By. Tresine Logsdon, Sustainability Coordinator for Fayette County (KY) Public Schools


As efforts to improve sustainability and wellness continue to increase among school districts, three priorities consistently emerge:

  • Reduce environmental impacts and costs.
  • Improve the health and wellness of schools, students, and staff.
  • Provide environmental education through an interdisciplinary approach incorporating STEM, civic skills, and green career pathways.


Fayette County Public School’s (FCPS) Renovation 101 Teams in Lexington, Kentucky provide rich, qualitative educational experiences with purposeful instruction and programming to prepare students for college and 21st century careers through an E3 lens—Energy, Environment, and Engineering—leveraging the building and site as a 3-D textbook on the technical, sustainable, high-performing features that double as a Living Lab.  Our teams capitalize on the existing 21st century facility design and Synergy Spaces that make FCPS’s renovation projects unique through small learning communities, sustainable design, versatile technology, project and problem-based learning, and outdoor learning spaces.


In 2012, FCPS identified a missed opportunity to acquaint students with architectural and engineering career pathways and train them as Renovation Liaisons to their school communities.  With four renovation projects, we piloted Renovation 101 Teams to incorporate “green” infrastructure with instructional strategies, help students understand how their classroom learning connects to what is happening outside their windows during renovation, and equip student teams with the data and tools they need to explain the how’s and why’s behind their renovation to their parents, teachers, and administration.  Our district was aggressively pursuing innovative, high-performing design features in our buildings—but was not adequately communicating the benefits of these sustainable design components to our school communities.  Then, it dawned on us.  Why not capitalize on our students’ inherent enthusiasm and curiosity for their school’s renovation to raise awareness among our community-at-large?


Thus, our four pilot Renovation 101 Teams were born.  Since then, hundreds of students have served on their school’s Renovation 101 Team.  In many cases, their experience led to a career pathway in architecture or engineering.


Our Renovation 101 Teams meet with architects and engineers once a month to analyze architectural and site plans, discuss the roles and responsibilities of the players on campus, and take a Hard Hat Tour behind the yellow tape.  Meetings are documented with pictures and journaling by a designated student reporter and each spring our Renovation 101 Teams offer a faculty presentation to teach the teachers.  This presentation is also offered to parents during Open House and spring Carnival.  The Renovation 101 Team deploys members to classrooms to provide updates to classmates and maintains an online Renovation Blog.


We have partnered with over a dozen local architectural firms who have graciously met with our students, each with varying degrees of experience working with school-age children.  The district Sustainability Coordinator attends each meeting to facilitate discussion and teaching, but inevitably by the third Renovation 101 meeting the partner Architect is leaping into discussions and leading exciting instruction on how their passion for their profession is creating greener, healthier environments for our students.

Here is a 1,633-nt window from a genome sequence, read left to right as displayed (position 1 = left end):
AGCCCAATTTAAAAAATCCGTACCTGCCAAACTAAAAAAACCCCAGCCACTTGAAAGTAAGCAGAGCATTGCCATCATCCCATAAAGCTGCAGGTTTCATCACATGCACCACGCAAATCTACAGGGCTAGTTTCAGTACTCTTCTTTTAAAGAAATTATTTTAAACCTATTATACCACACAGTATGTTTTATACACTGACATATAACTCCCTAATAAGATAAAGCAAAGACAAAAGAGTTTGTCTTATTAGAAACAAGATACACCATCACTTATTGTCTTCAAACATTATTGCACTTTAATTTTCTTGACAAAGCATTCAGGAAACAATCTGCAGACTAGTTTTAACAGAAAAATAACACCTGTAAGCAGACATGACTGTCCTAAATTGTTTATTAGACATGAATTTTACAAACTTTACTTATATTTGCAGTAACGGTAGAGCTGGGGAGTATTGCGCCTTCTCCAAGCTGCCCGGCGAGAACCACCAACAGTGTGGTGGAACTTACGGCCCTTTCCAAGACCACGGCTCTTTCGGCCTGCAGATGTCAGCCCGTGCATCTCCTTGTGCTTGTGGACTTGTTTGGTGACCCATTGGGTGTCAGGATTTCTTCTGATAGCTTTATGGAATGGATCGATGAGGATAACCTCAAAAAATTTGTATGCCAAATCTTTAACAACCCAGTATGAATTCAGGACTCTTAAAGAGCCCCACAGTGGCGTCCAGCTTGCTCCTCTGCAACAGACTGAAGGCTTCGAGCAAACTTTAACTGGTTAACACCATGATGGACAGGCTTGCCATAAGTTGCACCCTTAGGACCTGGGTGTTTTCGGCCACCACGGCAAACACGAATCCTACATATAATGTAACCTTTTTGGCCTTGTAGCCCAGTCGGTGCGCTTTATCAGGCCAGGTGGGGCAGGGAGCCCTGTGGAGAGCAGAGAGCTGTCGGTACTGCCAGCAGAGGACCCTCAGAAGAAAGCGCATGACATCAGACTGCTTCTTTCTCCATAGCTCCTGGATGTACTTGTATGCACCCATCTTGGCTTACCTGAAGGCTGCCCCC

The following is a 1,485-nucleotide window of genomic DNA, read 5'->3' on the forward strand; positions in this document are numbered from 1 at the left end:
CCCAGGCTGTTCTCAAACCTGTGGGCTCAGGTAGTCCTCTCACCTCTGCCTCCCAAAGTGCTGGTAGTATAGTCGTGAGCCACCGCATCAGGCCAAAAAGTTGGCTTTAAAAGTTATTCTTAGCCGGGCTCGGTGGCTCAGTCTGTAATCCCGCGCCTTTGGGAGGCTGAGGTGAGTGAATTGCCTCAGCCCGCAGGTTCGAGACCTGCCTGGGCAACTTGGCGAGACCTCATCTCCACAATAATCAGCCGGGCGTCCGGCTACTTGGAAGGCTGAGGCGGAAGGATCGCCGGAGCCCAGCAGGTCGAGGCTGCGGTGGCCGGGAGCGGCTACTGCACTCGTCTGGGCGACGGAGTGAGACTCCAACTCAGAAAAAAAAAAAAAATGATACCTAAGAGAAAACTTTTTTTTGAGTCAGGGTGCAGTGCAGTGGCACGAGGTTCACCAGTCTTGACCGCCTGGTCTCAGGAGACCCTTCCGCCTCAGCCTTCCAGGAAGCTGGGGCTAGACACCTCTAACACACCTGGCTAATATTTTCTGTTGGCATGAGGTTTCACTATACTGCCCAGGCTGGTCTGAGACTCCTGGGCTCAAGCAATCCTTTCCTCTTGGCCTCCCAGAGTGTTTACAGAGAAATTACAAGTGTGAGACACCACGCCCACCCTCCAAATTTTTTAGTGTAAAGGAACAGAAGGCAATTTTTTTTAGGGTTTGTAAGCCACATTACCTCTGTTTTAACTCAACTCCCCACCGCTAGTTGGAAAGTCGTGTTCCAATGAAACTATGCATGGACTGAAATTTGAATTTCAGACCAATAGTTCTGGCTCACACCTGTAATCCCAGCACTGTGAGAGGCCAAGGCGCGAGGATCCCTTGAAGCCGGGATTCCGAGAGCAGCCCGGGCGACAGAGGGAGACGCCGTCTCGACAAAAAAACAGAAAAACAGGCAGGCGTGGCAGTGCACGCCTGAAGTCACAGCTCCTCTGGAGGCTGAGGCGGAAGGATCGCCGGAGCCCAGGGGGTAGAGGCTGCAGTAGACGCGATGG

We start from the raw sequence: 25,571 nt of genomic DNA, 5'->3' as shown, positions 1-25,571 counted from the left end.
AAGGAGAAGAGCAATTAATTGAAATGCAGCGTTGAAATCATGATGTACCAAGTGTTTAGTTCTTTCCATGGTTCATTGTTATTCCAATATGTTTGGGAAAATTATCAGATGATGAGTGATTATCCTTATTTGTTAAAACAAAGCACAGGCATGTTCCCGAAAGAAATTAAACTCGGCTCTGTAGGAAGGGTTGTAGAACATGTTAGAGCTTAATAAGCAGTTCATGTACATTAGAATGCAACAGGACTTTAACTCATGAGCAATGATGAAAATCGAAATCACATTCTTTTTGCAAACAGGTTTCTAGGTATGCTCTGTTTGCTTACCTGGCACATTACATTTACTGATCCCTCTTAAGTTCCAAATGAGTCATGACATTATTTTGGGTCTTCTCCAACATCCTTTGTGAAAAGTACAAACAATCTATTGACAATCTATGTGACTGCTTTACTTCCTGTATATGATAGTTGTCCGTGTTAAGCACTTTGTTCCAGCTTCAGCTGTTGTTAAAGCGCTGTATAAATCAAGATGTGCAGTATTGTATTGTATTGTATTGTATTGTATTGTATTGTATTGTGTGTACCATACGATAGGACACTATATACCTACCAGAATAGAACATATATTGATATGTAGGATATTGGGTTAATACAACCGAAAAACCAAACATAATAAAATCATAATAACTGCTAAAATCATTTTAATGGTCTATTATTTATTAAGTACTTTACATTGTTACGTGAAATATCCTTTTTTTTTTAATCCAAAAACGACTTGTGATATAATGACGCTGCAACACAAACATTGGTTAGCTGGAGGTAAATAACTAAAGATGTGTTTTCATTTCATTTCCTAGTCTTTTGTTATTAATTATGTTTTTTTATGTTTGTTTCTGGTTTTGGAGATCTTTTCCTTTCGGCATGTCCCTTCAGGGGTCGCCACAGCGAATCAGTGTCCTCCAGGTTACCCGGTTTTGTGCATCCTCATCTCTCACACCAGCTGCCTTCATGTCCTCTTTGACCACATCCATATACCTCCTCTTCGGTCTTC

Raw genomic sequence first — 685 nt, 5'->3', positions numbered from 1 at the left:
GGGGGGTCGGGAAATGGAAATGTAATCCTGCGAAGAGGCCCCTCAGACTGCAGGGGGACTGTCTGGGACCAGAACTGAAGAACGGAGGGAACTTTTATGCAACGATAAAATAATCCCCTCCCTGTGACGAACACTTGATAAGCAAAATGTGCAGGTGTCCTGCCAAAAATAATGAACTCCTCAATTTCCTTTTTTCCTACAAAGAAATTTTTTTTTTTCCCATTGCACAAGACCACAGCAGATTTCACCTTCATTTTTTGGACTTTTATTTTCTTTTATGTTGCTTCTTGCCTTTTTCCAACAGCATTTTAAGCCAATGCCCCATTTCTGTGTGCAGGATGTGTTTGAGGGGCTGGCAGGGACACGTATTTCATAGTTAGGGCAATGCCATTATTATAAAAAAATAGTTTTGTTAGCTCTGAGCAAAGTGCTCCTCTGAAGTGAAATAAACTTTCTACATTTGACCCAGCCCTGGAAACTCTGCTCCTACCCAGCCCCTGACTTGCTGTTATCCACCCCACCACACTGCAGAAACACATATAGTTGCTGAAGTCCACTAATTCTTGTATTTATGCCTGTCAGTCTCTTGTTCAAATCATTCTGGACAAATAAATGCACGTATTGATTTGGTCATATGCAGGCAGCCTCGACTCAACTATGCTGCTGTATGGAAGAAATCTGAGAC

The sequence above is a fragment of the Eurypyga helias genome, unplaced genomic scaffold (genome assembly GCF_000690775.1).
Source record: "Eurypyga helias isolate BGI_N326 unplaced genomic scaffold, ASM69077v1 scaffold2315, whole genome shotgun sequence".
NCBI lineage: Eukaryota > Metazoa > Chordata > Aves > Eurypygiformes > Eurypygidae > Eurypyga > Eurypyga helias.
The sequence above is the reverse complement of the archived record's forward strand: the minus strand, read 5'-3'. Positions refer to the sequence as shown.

Topics that we cover with our Renovation 101 Teams include:

  • An introduction to educational pathways that lead to careers in architecture and engineering through graphs/charts and site/floor plans.
  • A summary of the renovation’s sustainable, high performance components (i.e. daylighting, permeable pavement/drivable grass, on site bio-filtration, increased R-values on walls/ceiling, passive solar <clerestory >, low flow plumbing fixtures, CO2 sensors, green screens, occupancy sensors, replacement LED lamps, VRV systems, increased/improved green space for outdoor classroom use).
  • Updates on renovation progress and phases.
  • Landscaping: what is the relationship between energy efficiency and strategic landscape design?
  • Building orientation: does it really matter what side of the building is facing the sun?
  • Storm water runoff: how will renovation impact storm water runoff?
  • Insulation: how will renovation change our school’s insulation? What is an R-value?  How does an architect calculate the R-value of insulation?
  • Passive solar building design: will the design include passive solar energy?
  • Improved outdoor classroom space.
  • Illustrations/graphics of high performance mechanical equipment (provided by E&SCC).
  • Cost: what does this project cost per square foot?
  • High-performing features to reduce carbon footprint.
  • Americans with Disabilities Act: what role do angles play in the design of ramps?
  • Water usage: how can we estimate how much water will be saved with installed plumbing?
  • Energy Star: does this renovation include Energy Star design/mechanical/structural components?
  • Life-cycle analysis: has one been performed on this project? How is a life-cycle analysis conducted?


A suggested timeline for each Renovation 101 Team meeting is as follows: